ZSSK CARGO transported 69,000 tonnes of grain in 2021, whereas in 2023, it already aims for 1 million tonnes. Through its transhipment terminals, BTS, co-owned with Budamar Logistics, can transload 55,000 tonnes of grain per month and has a functional line to pump edible oils from broad to standard gauge system. The transloading is happening on the unused container terminal Dobrá at the moment.
Retrack Slovakia, a JV of VTG and Rail Services Slovakia, is a significant player in grain export from Slovakia. It has a handover agreement with UZ in Čop and Čierna nad Tisou. It runs around a train a day of grain and one train every three days with edible oils, mostly heading towards Germany. For this, it uses 11 Siemens MS locomotives from Beacon Rail and ELL and its own diesel shunting broad-gauge locomotive at the border from Skinest Rail.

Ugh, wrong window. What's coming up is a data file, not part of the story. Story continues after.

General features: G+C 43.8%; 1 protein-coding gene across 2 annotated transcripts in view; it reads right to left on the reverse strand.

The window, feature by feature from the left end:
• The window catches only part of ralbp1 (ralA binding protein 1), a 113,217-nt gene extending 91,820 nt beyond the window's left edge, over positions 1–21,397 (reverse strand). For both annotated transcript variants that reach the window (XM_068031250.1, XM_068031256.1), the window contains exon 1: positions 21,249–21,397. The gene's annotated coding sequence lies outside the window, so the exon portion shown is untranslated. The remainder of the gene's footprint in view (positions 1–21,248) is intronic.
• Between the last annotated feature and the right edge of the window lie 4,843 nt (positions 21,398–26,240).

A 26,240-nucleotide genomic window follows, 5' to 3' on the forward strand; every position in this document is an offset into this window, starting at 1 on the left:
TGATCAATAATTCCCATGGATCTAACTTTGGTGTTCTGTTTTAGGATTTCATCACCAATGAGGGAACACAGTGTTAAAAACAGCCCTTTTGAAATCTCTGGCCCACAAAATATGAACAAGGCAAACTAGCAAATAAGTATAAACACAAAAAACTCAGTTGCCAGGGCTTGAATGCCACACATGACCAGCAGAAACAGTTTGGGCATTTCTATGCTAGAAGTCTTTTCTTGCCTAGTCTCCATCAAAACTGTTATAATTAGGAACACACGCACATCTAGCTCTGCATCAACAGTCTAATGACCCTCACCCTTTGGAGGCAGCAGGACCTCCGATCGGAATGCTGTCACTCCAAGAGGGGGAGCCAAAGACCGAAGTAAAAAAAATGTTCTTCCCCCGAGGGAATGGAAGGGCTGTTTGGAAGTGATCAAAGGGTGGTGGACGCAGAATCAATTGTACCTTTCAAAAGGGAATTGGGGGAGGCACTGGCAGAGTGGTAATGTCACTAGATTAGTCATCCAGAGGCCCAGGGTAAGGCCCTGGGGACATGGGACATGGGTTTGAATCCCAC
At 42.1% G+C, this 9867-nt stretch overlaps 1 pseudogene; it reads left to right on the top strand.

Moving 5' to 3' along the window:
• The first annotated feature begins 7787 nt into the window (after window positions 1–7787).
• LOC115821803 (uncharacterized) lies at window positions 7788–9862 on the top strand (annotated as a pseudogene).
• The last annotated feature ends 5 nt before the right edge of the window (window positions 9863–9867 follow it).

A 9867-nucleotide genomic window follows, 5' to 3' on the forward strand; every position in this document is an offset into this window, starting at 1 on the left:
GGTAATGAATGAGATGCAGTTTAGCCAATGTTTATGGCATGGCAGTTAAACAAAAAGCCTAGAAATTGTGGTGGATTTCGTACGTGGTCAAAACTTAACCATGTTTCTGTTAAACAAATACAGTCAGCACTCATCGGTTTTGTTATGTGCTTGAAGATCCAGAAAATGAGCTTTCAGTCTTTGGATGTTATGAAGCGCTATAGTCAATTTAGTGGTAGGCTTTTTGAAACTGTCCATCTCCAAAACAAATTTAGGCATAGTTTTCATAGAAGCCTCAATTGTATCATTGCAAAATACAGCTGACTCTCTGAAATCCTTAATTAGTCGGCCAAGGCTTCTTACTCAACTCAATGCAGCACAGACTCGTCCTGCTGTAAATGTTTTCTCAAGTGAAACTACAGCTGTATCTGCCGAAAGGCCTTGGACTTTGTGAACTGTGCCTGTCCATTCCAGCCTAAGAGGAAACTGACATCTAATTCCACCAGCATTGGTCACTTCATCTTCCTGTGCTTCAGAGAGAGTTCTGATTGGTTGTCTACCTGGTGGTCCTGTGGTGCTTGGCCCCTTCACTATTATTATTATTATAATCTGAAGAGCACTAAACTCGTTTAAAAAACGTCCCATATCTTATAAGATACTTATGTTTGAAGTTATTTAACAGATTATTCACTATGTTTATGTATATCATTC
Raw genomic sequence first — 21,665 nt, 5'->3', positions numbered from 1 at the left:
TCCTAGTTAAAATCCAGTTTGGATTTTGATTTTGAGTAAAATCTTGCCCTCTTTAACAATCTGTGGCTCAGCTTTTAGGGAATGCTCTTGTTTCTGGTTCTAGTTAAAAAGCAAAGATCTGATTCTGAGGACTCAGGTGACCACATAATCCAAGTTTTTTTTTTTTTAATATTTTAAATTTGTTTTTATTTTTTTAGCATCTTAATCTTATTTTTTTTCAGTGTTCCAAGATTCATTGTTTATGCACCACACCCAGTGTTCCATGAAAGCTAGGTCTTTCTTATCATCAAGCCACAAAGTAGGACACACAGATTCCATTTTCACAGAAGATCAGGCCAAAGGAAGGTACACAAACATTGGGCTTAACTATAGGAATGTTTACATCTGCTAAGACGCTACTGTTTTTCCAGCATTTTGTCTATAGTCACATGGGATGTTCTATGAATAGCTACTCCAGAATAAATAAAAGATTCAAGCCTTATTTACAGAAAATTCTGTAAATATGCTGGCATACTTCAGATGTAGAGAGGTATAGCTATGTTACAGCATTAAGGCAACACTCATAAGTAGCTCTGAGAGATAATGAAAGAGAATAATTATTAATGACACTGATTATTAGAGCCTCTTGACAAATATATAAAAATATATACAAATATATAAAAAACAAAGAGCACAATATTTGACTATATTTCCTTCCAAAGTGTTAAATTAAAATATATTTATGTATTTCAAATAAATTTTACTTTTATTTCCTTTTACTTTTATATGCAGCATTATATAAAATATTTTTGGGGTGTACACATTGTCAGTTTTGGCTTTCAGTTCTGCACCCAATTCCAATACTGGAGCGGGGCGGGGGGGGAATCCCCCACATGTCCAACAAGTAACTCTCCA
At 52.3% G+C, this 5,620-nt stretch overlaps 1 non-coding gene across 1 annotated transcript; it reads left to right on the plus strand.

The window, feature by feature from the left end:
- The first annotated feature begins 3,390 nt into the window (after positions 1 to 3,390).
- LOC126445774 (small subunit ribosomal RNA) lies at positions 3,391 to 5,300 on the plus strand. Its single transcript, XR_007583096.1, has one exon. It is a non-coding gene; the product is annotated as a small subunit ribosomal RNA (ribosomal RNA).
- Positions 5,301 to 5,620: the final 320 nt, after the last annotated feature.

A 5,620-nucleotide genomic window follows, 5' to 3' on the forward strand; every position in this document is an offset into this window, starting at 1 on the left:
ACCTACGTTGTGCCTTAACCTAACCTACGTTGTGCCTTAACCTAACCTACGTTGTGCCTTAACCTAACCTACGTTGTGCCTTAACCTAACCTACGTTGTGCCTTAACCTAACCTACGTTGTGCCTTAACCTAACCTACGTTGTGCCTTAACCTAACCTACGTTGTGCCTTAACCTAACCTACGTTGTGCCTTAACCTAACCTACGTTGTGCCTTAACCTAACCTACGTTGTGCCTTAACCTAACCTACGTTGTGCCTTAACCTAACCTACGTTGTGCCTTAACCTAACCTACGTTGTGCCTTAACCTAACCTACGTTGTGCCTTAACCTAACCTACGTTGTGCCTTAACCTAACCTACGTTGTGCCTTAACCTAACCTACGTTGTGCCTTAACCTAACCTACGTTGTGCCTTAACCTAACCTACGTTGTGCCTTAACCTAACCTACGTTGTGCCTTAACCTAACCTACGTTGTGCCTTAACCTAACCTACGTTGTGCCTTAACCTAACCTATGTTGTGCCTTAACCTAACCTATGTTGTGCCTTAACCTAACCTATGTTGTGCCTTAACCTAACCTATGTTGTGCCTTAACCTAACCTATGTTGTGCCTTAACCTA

LTE Slovakia is another company with a contract with UZ. It can take trains in the same stations as Retrack Slovakia but mostly uses Maťovce border crossing. With around a train a week, it runs trains mostly to Italy and Germany.
EP Cargo reactivated older siding to the thermal plant in Vojany with a direct connection to the broad gauge railway from Ukraine, and it is currently capable of transloading 25-30 thousand tonnes of grains monthly. Its advantage is the ownership of over 300 Tagnpss wagons and the fact that it owns SŽ tovorni promet, a rail freight carrier in Slovenia, which makes deliveries to Adriatic ports for export faster.
Hungary is, along with Poland, Romania, Slovakia, and Bulgaria, also positioned on the EU Solidarity Corridors. These make a 60% export share, and over 41 million tonnes have been transported so far by these corridors.